Totally apart from questions about the safety of asparatame, there are legitimate reasons (outlined in my prior post) to be concerned about offering it on a widespread basis to American school children.  If you share that concern, please join almost 100,000 people who’ve already signed a petition launched by Sum of Us protesting the dairy industry’s request.  (In my opinion, this petition isn’t ideal:  the real issue here is not the use of aspartame in milk per se, something already permitted by law, but the lack of front labeling disclosure.  The petition fails to make this distinction but, still, it gets the point across to FDA and that’s what matters.)

I’ll keep you posted on the progress of these two petitions as warranted.  In the meantime, please also consider reposting these two petition links on your own Facebook pages and Twitter feeds to spread the word.

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  1. mara says

    At first I wasn’t so excited about the food dye petition until I actually read it – Good grief – can’t believe what manufactures are putting in the food and even if I choose a diff alternative for my kids that stuff just shouldn’t be on the market. Petroleum based, Carcenogen – that scared me!

    • Bettina Elias Siegel says

      Mara: I can’t independently verify some of their concerns about these dyes, but my overall preference is for natural vs. petroleum-based on a better-safe-than-sorry rationale.

  2. Paul says

    I don’t understand the dairy industry’s logic that children are turned off by the “reduced sugar” designation. It has been my experience that children are not avid label readers. The only consumer decision I have seen is which color carton to grab (Red = Whole milk, Blue = Skim, Brown = chocolate, Pink = strawberry).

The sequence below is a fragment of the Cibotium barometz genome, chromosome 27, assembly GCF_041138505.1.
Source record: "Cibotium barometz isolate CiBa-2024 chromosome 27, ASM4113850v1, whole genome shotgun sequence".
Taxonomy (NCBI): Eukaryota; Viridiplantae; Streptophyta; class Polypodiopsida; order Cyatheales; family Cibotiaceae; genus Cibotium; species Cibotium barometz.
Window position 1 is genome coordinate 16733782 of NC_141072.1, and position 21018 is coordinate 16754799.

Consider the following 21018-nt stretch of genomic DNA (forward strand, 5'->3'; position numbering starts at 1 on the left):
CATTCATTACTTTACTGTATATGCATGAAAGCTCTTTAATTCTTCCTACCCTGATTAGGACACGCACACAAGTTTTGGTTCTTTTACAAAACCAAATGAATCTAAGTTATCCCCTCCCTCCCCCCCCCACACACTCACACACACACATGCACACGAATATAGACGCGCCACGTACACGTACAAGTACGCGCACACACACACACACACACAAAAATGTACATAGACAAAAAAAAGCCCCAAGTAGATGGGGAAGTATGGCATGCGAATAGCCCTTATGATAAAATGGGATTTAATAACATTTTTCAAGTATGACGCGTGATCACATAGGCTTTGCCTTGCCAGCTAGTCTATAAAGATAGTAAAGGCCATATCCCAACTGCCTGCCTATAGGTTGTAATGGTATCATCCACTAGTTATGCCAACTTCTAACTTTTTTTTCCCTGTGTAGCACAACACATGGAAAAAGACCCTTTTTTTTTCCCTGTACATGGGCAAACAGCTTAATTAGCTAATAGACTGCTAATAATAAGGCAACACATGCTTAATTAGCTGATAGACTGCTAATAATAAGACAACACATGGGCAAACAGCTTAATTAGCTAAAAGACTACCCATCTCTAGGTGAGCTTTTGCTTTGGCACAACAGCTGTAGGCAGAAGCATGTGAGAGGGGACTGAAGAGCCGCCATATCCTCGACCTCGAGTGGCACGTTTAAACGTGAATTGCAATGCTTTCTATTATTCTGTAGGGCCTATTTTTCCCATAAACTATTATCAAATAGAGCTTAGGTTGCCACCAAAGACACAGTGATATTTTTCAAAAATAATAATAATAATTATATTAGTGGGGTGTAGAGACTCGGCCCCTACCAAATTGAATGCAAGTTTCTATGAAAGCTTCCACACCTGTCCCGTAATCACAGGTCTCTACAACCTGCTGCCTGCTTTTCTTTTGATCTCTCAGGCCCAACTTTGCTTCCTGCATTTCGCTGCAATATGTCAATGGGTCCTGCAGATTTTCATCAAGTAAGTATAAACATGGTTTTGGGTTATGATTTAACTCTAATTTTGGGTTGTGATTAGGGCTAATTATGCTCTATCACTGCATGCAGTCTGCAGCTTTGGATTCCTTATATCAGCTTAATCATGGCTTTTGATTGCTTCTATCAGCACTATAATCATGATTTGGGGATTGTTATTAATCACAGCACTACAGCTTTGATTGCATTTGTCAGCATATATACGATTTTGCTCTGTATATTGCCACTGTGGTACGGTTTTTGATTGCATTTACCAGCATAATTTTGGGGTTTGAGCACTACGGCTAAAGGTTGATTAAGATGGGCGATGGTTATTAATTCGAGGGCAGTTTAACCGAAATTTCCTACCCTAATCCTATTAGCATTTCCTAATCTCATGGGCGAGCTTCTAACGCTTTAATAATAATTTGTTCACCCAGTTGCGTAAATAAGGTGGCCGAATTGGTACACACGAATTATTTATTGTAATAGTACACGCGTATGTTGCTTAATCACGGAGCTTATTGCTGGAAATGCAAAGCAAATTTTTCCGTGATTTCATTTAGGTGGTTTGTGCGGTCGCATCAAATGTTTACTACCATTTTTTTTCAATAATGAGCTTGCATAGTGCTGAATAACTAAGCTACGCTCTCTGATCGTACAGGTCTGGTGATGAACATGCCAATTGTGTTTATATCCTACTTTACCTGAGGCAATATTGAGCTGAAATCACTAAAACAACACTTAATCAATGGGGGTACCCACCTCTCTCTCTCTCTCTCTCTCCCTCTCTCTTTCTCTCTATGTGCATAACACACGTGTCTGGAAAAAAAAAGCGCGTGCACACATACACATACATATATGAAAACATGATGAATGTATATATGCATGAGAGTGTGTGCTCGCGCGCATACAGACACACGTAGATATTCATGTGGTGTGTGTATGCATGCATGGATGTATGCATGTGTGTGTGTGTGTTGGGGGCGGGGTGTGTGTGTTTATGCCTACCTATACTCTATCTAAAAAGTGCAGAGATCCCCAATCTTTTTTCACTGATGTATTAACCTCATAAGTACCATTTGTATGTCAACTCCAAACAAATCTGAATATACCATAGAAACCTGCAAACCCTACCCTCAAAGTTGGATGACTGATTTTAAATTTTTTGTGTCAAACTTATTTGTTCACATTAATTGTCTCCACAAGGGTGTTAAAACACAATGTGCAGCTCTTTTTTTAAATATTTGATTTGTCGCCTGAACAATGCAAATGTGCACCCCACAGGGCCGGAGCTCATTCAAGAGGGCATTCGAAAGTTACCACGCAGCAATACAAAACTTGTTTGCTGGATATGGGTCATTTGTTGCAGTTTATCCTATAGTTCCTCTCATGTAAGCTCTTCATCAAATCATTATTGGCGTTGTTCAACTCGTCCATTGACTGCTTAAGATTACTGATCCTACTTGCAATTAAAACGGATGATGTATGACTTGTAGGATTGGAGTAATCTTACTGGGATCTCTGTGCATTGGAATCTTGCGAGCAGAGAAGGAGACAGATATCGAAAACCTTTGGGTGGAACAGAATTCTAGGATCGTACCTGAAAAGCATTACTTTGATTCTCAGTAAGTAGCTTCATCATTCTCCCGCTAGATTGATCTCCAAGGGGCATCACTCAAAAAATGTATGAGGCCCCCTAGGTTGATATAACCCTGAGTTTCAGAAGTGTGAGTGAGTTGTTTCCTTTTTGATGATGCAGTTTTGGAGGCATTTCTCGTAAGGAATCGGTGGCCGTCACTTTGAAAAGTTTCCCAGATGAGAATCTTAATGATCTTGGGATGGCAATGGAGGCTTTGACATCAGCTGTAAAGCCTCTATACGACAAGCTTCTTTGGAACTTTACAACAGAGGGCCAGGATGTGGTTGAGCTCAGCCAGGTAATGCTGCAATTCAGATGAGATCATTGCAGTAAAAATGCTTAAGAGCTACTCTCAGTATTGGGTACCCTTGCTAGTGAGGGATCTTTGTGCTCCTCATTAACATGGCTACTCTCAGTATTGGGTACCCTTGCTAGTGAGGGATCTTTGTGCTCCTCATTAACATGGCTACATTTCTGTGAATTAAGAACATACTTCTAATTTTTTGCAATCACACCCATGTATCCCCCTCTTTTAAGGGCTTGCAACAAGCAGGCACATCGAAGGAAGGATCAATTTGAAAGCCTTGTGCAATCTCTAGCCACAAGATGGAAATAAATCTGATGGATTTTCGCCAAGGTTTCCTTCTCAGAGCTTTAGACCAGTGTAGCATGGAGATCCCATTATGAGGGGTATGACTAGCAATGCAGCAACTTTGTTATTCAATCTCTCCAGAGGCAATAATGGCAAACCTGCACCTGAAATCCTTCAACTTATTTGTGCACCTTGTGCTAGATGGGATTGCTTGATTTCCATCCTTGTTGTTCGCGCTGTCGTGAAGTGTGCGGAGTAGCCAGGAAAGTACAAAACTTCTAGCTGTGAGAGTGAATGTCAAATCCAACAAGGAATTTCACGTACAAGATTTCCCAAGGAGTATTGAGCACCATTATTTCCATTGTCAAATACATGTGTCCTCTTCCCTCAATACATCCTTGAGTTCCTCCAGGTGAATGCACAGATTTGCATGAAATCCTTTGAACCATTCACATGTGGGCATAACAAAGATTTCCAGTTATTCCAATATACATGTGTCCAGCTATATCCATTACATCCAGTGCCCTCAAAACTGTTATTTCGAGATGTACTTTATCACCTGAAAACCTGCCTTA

Also, if the milk is already in the school, it means the schools have purchased it. Milk is usually included in the cost of a school meal, and kids will take it, and then throw it out. So, why hide a label on a guaranteed sale?

  3. mommm!!!! says

    I resent anything being put in the milk at all. So perhaps I’m not the best person to be having this conversation lol! BUT! I will say that the kids are overwhelmingly choosing the chocolate milk anyway, which is loaded with high fructose corn syrup AND ounce for ounce it actually has MORE hfcs than a Coke. At least it did the last time I checked. We didn’t have the option of chocolate milk when I was in school and I don’t know why it’s being offered today. I would like to see the chocolate milk go away altogether as well as being opposed to any additives in the milk at all. And I signed both petitions at their onset. In my opinion, the less chemicals in our food the better regardless of whether or not it’s dyes, preservatives, sweeteners, etc. I think their all important.

  4. Chris says

    I don’t drink milk – can’t stand the texture and coating feeling. BUT I am mortified at the potential for hidden aspartame. I am allergic to aspartame and do use milk in cooking. Aspartame give me horrible migraines – I am extremely vigilant now, but even more concerned now.

  5. Deborah Cassel says

    I drank soda pop with aspartame in it for years. I got to the point where I could barely walk, was in pain, and thought I’d soon need a walker to move around. A friend told me it might be the aspartame causing my problems. I thought I’d eliminate it from my beverage consumption and see what happened. Sure enough within weeks, I saw vast improvement and today symptoms are gone. Please for the love of God’s Creations, don’t do this to children or anyone else for that matter. There is absolutely no sense to purposely crippling people!